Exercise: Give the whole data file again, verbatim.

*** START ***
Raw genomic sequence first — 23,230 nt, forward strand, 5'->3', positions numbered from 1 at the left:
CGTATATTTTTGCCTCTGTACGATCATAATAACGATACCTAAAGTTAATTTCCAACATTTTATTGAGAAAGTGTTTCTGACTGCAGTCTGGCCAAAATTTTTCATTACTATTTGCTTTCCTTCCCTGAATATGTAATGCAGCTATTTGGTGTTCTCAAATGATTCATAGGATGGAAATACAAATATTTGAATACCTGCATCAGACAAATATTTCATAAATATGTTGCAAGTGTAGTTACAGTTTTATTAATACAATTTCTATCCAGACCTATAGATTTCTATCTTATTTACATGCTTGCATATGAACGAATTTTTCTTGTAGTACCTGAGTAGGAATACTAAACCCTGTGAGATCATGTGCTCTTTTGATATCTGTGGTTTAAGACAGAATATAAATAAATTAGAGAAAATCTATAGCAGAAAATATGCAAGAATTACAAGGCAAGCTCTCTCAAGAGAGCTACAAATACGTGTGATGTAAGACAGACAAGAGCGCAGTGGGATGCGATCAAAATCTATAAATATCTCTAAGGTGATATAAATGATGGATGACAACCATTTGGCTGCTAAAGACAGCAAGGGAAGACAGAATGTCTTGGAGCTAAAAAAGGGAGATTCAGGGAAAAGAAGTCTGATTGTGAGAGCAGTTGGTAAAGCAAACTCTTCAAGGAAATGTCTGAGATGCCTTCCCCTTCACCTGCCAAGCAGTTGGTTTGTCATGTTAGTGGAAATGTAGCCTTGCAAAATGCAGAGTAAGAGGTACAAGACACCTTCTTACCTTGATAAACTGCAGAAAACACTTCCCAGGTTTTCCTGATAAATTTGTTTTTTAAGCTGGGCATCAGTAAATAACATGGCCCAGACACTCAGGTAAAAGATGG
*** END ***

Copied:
Raw genomic sequence first — 23,230 nt, forward strand, 5'->3', positions numbered from 1 at the left:
CGTATATTTTTGCCTCTGTACGATCATAATAACGATACCTAAAGTTAATTTCCAACATTTTATTGAGAAAGTGTTTCTGACTGCAGTCTGGCCAAAATTTTTCATTACTATTTGCTTTCCTTCCCTGAATATGTAATGCAGCTATTTGGTGTTCTCAAATGATTCATAGGATGGAAATACAAATATTTGAATACCTGCATCAGACAAATATTTCATAAATATGTTGCAAGTGTAGTTACAGTTTTATTAATACAATTTCTATCCAGACCTATAGATTTCTATCTTATTTACATGCTTGCATATGAACGAATTTTTCTTGTAGTACCTGAGTAGGAATACTAAACCCTGTGAGATCATGTGCTCTTTTGATATCTGTGGTTTAAGACAGAATATAAATAAATTAGAGAAAATCTATAGCAGAAAATATGCAAGAATTACAAGGCAAGCTCTCTCAAGAGAGCTACAAATACGTGTGATGTAAGACAGACAAGAGCGCAGTGGGATGCGATCAAAATCTATAAATATCTCTAAGGTGATATAAATGATGGATGACAACCATTTGGCTGCTAAAGACAGCAAGGGAAGACAGAATGTCTTGGAGCTAAAAAAGGGAGATTCAGGGAAAAGAAGTCTGATTGTGAGAGCAGTTGGTAAAGCAAACTCTTCAAGGAAATGTCTGAGATGCCTTCCCCTTCACCTGCCAAGCAGTTGGTTTGTCATGTTAGTGGAAATGTAGCCTTGCAAAATGCAGAGTAAGAGGTACAAGACACCTTCTTACCTTGATAAACTGCAGAAAACACTTCCCAGGTTTTCCTGATAAATTTGTTTTTTAAGCTGGGCATCAGTAAATAACATGGCCCAGACACTCAGGTAAAAGATGG